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"I'll Feel A Whole Lot Better" is amazing, and one of rock 'n' roll all-time greatest kiss-offs: "I'll feel a whole lot better...when you're GONE!" Don't let the door hit ya, ya worthless crumb. Its riff is prototypical folk-rock, lifted in part from "Needles And Pins," and later modified by The Beatles for "If I Needed Someone," a song which would not exist if "I'll Feel A Whole Lot Better" didn't first provide the elements to pilfer and inspire. This is Gene Clark's finest moment, and that's saying something.
Dylan's "Spanish Harlem Incident" allows us to catch our breath while still remaining fully engaged. "You Won't Have To Cry" nicks so blatantly from The Beatles' early clues to the new direction that you'd swear The Byrds found it by turning left at Greenland; but it's pleasant and agreeable thievery, further justifying the smile that's been widening upon your appreciative head as the album plays on.
Side One closes with the ferocious one-two gut punch of "Here Without You" and "The Bells Of Rhymney." The desperate loneliness of "Here Without You" hits you in waves of longing and regret; the mining disaster of "The Bells Of Rhymney" lifts up its mourning with the now-familiar jangle, a pure, pristine pop sound that reminds us of redemption, deliverance, in the face of horrible tragedy.
(Decades later, following a devastating personal loss, I played "Here Without You" on the birthday of a departed loved one. I sobbed to myself, inconsolable, throughout its spin.)
Another Dylan song, "All I Want To Do," kicks off Side Two with freewheelin' abandon, leading into the yearningly romantic swoon of "I Knew I'd Want You" and the cantankerous swagger of "It's No Use." Jackie DeShannon's "Don't Doubt Yourself, Babe" (a life-affirming ditty best summed up as "I'm okay, you're oh, baby!") runs best-foot-first into Bob Dylan's last stand (for now), the clarion call "Chimes Of Freedom." We feel important. We feel deep. Our toes are tapping, sure, but they're tapping meaningfully. The album closes with a house call from Dr. Strangelove, as the traditional British "We'll Meet Again" stiffens our upper lip for that long day's journey into night. Let the dark armies come as they may; The Byrds have established a resistance.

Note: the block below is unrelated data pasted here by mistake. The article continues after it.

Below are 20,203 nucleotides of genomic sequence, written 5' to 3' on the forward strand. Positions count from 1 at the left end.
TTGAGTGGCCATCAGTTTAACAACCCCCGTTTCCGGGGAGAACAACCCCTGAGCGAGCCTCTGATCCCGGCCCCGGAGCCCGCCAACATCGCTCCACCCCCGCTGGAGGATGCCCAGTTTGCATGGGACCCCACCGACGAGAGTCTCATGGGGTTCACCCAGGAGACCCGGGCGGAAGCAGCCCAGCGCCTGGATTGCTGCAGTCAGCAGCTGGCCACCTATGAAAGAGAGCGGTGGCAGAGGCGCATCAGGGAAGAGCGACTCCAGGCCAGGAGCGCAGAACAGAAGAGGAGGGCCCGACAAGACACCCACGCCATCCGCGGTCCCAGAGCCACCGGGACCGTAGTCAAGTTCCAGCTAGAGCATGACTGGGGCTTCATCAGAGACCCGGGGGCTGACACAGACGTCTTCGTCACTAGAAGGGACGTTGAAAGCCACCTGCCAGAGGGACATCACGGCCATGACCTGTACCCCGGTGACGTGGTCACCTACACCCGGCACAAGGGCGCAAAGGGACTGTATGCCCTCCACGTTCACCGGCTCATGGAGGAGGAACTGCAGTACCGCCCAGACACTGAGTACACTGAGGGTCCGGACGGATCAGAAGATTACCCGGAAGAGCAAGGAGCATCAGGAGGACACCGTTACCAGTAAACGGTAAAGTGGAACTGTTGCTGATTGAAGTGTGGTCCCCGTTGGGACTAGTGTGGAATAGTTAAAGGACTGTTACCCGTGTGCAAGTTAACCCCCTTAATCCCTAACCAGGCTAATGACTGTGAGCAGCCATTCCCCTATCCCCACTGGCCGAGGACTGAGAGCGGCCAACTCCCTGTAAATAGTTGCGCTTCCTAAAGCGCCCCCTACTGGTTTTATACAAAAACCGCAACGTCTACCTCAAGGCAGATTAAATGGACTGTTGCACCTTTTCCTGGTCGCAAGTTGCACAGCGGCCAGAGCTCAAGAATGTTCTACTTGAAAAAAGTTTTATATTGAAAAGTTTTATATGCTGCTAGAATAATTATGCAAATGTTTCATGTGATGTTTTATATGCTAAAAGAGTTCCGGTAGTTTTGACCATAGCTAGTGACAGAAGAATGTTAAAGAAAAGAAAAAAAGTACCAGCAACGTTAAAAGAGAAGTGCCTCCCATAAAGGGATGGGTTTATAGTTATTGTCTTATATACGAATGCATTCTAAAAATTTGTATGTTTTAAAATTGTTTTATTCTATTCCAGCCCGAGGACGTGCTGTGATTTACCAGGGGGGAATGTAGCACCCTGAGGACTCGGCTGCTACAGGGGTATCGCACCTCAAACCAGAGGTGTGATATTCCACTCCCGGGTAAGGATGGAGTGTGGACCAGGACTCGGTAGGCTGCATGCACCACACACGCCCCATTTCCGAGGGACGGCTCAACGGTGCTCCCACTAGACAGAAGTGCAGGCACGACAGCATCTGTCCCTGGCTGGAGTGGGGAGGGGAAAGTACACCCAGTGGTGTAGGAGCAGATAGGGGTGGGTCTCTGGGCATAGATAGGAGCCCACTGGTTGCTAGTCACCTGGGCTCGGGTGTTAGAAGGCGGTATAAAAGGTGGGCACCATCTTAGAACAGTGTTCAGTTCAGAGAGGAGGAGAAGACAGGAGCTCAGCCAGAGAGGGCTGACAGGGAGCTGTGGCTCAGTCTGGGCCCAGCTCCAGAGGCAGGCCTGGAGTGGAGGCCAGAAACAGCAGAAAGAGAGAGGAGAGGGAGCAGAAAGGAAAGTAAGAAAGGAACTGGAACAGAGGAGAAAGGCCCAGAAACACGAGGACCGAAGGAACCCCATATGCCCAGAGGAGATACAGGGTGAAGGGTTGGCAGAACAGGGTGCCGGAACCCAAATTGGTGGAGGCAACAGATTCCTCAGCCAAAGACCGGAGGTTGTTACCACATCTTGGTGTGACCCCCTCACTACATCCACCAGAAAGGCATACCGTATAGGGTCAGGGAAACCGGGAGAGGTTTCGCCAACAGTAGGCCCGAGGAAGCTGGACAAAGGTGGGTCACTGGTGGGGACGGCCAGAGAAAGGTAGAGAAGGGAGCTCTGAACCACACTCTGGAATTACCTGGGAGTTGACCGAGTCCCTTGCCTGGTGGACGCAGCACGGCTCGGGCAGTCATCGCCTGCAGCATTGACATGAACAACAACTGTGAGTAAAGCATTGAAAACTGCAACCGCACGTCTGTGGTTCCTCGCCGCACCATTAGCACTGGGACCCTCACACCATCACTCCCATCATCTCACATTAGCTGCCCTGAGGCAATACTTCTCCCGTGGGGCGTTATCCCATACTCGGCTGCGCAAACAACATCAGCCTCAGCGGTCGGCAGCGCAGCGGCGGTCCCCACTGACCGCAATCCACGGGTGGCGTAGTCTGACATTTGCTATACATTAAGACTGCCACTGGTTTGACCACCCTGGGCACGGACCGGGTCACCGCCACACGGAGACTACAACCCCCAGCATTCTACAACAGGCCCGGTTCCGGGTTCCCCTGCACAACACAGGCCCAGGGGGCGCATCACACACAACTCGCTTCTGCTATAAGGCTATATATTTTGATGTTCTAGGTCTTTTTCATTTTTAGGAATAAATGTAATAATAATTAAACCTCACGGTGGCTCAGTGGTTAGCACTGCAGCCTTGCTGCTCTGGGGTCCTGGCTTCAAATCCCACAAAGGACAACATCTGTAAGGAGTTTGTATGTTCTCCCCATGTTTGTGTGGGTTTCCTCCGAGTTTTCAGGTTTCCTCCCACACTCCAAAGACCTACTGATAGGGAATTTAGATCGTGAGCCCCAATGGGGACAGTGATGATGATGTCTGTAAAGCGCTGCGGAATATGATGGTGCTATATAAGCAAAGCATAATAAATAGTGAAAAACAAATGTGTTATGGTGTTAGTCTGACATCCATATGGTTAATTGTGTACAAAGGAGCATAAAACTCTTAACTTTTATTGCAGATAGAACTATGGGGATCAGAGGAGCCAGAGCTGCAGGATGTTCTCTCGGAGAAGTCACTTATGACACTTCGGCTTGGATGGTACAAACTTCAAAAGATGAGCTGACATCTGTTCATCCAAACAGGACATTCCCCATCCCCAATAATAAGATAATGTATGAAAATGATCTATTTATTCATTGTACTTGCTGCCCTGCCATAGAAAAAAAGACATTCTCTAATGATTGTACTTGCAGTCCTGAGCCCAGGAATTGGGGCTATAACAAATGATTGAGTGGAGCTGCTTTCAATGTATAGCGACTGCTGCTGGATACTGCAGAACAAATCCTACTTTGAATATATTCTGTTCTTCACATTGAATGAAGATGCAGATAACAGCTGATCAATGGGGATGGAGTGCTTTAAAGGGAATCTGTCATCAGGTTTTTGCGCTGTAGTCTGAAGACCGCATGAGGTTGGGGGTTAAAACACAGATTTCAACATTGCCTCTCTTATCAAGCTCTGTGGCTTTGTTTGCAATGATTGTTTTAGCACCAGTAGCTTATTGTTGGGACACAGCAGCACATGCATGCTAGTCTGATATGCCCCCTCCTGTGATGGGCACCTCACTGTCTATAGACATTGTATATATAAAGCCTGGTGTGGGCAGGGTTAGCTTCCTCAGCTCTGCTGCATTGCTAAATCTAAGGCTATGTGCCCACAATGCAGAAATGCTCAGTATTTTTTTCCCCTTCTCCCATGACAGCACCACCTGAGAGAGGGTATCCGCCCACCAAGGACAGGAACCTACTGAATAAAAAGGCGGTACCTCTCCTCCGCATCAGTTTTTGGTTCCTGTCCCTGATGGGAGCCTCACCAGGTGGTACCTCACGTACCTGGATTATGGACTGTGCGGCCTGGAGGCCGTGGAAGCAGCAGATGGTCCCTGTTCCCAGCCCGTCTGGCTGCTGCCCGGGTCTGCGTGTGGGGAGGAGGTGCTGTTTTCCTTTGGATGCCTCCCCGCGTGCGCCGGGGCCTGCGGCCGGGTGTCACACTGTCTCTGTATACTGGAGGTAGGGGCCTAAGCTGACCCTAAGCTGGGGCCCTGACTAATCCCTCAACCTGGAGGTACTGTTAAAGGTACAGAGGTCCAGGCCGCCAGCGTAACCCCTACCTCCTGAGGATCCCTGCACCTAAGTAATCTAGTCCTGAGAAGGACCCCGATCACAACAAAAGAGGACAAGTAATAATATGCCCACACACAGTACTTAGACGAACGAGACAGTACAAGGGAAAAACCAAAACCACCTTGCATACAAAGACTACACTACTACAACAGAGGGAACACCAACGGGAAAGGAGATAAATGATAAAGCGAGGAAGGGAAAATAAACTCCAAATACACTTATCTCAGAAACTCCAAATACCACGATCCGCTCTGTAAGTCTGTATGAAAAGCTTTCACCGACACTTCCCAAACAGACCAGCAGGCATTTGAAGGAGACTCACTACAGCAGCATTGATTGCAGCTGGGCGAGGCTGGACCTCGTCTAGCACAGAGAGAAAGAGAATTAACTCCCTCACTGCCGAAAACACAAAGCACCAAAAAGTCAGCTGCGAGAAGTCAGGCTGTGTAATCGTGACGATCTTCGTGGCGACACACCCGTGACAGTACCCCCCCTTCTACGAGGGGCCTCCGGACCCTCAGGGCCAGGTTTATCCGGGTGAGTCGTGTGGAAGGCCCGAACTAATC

|Cool 1965: David Crosby, Chris Hillman, Gene Clark, Michael Clarke, Jim McGuinn|
The Byrds weren't considered cool for long. The Rolling Stones--surlier, more sinister bad boys!--usurped that title in short order. Four of the five original Byrds left the nest as seasons turned, turned, turned: Gene Clark was gone in 1966, David Crosby and Michael Clarke followed in '67, and Chris Hillman departed right around the time Richard Nixon rose to the top of the charts. Jim McGuinn--later known as Roger McGuinn--was the only member to remain in all of the varying incarnations of The Byrds, and the group finally ended in '73 (following a one-off reunion album by the original quintet). For too many people, The Byrds became a mere footnote in the chronicle of Crosby's path to the more celebrated Crosby, Stills & Nash. While I like CSN, I can't forget the fact that CSN broke up three great groups--The Byrds, Buffalo Springfield, and The Hollies--to make one good group.
I had a ticket to see McGuinn, Clark & Hillman in 1978 or '79, when this Byrdly trio visited Brockport. But I didn't like their new stuff, figured they probably wouldn't perform any Byrds songs, and sold my ticket instead. Aside from passing on a chance to see James Brown in the mid '80s, this was the stupidest missed opportunity on my concert-goin' resume.
Over time, I acquired nearly all of The Byrds' albums, via CD reissues if nothing else. I still like the early stuff the best, Mr. Tambourine Man through Younger Than Yesterday. I was so much older then; I'm younger than that now. Cyril Jordan of The Flamin' Groovies once said that no one ever released another subsequent album as great as Mr. Tambourine Man. When I interviewed Cyril for Goldmine in the early '90s, I asked him if he still thought that was true; "Still true!" was his simple response. Still true. Still jangling. And still a love at first spin.